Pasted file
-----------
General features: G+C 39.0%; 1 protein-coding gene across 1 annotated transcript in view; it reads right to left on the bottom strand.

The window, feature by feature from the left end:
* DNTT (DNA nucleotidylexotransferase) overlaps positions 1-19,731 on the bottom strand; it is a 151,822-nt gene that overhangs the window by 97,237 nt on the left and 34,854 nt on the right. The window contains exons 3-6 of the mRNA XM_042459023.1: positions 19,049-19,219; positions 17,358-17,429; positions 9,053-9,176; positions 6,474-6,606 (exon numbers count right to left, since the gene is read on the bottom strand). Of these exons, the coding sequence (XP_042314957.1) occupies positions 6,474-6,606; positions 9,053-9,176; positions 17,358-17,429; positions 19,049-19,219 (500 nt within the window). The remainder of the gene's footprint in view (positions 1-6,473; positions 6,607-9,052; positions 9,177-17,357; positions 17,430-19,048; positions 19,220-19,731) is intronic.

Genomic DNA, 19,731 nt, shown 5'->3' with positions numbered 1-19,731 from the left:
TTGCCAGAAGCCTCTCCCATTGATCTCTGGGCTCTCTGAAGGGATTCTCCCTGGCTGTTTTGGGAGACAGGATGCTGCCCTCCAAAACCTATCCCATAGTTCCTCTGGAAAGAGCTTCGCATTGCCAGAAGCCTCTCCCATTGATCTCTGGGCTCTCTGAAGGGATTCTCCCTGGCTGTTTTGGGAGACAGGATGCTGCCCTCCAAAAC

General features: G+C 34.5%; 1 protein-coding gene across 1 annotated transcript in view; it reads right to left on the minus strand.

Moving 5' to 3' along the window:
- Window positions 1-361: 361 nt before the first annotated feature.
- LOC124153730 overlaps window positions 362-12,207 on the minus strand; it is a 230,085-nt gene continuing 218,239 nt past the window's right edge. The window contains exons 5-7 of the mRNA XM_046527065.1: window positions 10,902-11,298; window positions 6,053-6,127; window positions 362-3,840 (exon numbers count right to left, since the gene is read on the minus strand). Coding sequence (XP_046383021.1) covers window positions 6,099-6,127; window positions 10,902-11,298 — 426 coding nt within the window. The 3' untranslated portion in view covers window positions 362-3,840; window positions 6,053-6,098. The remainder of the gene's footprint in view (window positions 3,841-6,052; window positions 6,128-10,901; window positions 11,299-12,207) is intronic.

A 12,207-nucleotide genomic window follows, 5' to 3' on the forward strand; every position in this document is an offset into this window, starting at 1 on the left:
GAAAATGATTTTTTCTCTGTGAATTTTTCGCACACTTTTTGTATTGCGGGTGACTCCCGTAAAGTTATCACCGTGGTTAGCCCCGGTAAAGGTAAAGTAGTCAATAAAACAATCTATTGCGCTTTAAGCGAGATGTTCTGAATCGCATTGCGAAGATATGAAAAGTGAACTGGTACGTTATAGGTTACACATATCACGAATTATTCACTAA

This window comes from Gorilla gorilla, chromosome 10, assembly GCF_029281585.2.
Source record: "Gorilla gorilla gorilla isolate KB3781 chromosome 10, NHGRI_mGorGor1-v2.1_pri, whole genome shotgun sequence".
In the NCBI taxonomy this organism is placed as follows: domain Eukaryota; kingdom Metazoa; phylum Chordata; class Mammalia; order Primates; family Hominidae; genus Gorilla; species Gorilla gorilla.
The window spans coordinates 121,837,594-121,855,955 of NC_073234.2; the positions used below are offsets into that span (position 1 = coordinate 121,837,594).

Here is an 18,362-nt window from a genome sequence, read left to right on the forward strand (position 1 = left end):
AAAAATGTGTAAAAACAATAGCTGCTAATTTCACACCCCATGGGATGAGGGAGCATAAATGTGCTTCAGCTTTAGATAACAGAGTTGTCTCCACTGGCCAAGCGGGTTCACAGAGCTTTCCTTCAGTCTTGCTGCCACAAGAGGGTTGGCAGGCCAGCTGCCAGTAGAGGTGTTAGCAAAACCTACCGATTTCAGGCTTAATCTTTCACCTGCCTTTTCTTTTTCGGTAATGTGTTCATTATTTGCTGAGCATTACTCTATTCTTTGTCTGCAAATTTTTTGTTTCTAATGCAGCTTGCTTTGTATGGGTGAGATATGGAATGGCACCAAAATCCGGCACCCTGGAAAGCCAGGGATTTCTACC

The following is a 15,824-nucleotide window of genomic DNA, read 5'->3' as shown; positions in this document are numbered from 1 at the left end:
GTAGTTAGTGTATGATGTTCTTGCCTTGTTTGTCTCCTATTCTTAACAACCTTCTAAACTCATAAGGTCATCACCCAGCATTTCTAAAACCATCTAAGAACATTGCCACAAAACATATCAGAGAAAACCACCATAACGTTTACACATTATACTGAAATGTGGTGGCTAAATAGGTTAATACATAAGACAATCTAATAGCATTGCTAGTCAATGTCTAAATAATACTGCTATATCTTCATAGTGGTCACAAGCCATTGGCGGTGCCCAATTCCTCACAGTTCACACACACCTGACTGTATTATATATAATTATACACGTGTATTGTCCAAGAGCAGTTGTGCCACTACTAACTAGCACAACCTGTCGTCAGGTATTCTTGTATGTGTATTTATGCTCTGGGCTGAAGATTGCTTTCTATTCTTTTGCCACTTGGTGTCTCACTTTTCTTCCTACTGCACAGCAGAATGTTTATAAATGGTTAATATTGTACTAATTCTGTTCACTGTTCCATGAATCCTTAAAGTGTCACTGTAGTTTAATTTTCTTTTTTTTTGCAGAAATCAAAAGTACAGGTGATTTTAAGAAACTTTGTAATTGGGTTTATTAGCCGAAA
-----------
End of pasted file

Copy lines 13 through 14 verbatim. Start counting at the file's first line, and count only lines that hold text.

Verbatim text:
Source record: "Gorilla gorilla gorilla isolate KB3781 chromosome 10, NHGRI_mGorGor1-v2.1_pri, whole genome shotgun sequence".
In the NCBI taxonomy this organism is placed as follows: domain Eukaryota; kingdom Metazoa; phylum Chordata; class Mammalia; order Primates; family Hominidae; genus Gorilla; species Gorilla gorilla.